Threats to freshwater resources and human water security

In 2014 the Water (WAT) Program worked on a project to improve the current understanding of the geography of water-related ecosystem services, while accounting for both biophysical and economic controls on services; it will also assess how new management strategies can enhance the resilience of the global water system over a 100-year time frame.

© Lilyling1982 | Dreamstime

© Lilyling1982 | Dreamstime

The project is an extension of work done by the Global Water Systems Project (GWSP), published in Nature in 2010 [1]. Several refinements and extensions are being made to the original work, including mapping threats to humans and ecosystems into the future using scenarios developed within the Water Futures and Solutions Initiative.

In 2014 WAT delivered finalized driver data, indicators and scenarios, quantified scenario projections of water availability, changes in irrigated areas and land use, and water demands. Human water security and downstream population served by areas with different incident threat scores were mapped.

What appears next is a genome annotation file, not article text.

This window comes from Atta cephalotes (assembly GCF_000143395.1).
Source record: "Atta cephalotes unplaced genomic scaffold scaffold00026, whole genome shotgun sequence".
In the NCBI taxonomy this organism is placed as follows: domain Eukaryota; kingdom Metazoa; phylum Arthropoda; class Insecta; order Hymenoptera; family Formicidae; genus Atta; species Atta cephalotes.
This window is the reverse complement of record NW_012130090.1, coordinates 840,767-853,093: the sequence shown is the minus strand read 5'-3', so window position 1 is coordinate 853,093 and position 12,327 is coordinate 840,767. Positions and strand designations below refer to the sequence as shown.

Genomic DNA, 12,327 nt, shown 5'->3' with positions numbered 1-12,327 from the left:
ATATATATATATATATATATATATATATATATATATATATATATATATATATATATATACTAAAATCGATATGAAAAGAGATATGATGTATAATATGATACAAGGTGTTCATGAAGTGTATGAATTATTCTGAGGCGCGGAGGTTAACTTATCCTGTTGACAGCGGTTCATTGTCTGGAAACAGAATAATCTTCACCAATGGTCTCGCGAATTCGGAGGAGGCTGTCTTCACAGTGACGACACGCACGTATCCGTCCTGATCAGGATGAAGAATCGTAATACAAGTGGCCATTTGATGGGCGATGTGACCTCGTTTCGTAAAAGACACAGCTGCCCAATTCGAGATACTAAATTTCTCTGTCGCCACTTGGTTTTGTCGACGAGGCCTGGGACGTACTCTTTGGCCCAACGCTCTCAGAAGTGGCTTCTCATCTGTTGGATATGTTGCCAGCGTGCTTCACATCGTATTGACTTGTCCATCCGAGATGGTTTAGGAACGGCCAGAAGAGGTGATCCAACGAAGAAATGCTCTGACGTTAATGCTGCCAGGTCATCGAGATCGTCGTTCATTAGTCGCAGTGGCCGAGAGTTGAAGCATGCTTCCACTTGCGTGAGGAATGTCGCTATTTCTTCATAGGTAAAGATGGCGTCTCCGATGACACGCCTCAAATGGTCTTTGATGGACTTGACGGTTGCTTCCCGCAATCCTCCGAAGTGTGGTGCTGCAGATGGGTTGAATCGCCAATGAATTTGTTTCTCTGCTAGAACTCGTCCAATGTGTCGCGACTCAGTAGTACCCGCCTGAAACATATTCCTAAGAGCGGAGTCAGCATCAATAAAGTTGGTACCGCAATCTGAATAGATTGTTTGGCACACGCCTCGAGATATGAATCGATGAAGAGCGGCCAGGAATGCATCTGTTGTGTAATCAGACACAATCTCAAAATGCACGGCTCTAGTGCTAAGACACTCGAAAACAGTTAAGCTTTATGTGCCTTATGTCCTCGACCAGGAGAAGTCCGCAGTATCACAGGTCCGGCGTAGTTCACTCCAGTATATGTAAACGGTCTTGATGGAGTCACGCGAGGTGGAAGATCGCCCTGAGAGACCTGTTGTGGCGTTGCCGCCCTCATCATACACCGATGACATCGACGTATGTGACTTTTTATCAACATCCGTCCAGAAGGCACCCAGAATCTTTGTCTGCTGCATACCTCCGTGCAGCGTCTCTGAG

[1] Vörösmarty CJ, McIntyre PB, Gessner MO, Dudgeon D, Prusevich A, Green P, Glidden S, Bunn SE, Sullivan CA, Reidy Liermann C, Davies PM (2010). Global threats to human water security and river biodiversity. Nature 467, 555–561. doi:10.1038/nature09440


National Nature Science Foundation of China (NSFC)

City University New York (CUNY) & the Global Water Systems Project (GWSP), USA

Rensselaer Polytechnic Institute (RPI), USA

University of Wisconsin, USA

University of Bonn, Center for Development Research, Germany

Griffith University, Australia

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Last edited: 02 April 2015

Research program

Further information



Research project

Threats to Fresh Water Resources and Human Water Security

International Institute for Applied Systems Analysis (IIASA)
Schlossplatz 1, A-2361 Laxenburg, Austria
Phone: (+43 2236) 807 0 Fax:(+43 2236) 71 313